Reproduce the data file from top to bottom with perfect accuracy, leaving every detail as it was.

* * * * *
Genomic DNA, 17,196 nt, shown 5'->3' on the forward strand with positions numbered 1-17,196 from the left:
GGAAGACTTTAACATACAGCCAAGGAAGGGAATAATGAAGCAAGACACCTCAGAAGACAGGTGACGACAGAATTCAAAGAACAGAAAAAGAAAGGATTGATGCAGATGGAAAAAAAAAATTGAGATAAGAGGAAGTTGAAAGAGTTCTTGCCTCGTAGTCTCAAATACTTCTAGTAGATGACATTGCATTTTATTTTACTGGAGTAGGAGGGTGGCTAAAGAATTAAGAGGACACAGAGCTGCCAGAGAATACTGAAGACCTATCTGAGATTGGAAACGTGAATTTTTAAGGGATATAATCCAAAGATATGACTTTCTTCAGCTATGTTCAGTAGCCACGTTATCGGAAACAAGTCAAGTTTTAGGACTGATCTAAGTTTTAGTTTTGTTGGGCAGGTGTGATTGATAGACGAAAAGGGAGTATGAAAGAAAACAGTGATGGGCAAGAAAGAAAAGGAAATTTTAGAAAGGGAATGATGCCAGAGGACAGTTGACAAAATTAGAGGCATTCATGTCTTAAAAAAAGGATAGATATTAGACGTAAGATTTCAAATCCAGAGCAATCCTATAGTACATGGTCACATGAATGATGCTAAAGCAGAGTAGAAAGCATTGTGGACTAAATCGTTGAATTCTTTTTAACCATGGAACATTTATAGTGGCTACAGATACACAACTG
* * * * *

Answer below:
Genomic DNA, 17,196 nt, shown 5'->3' on the forward strand with positions numbered 1-17,196 from the left:
GGAAGACTTTAACATACAGCCAAGGAAGGGAATAATGAAGCAAGACACCTCAGAAGACAGGTGACGACAGAATTCAAAGAACAGAAAAAGAAAGGATTGATGCAGATGGAAAAAAAAAATTGAGATAAGAGGAAGTTGAAAGAGTTCTTGCCTCGTAGTCTCAAATACTTCTAGTAGATGACATTGCATTTTATTTTACTGGAGTAGGAGGGTGGCTAAAGAATTAAGAGGACACAGAGCTGCCAGAGAATACTGAAGACCTATCTGAGATTGGAAACGTGAATTTTTAAGGGATATAATCCAAAGATATGACTTTCTTCAGCTATGTTCAGTAGCCACGTTATCGGAAACAAGTCAAGTTTTAGGACTGATCTAAGTTTTAGTTTTGTTGGGCAGGTGTGATTGATAGACGAAAAGGGAGTATGAAAGAAAACAGTGATGGGCAAGAAAGAAAAGGAAATTTTAGAAAGGGAATGATGCCAGAGGACAGTTGACAAAATTAGAGGCATTCATGTCTTAAAAAAAGGATAGATATTAGACGTAAGATTTCAAATCCAGAGCAATCCTATAGTACATGGTCACATGAATGATGCTAAAGCAGAGTAGAAAGCATTGTGGACTAAATCGTTGAATTCTTTTTAACCATGGAACATTTATAGTGGCTACAGATACACAACTG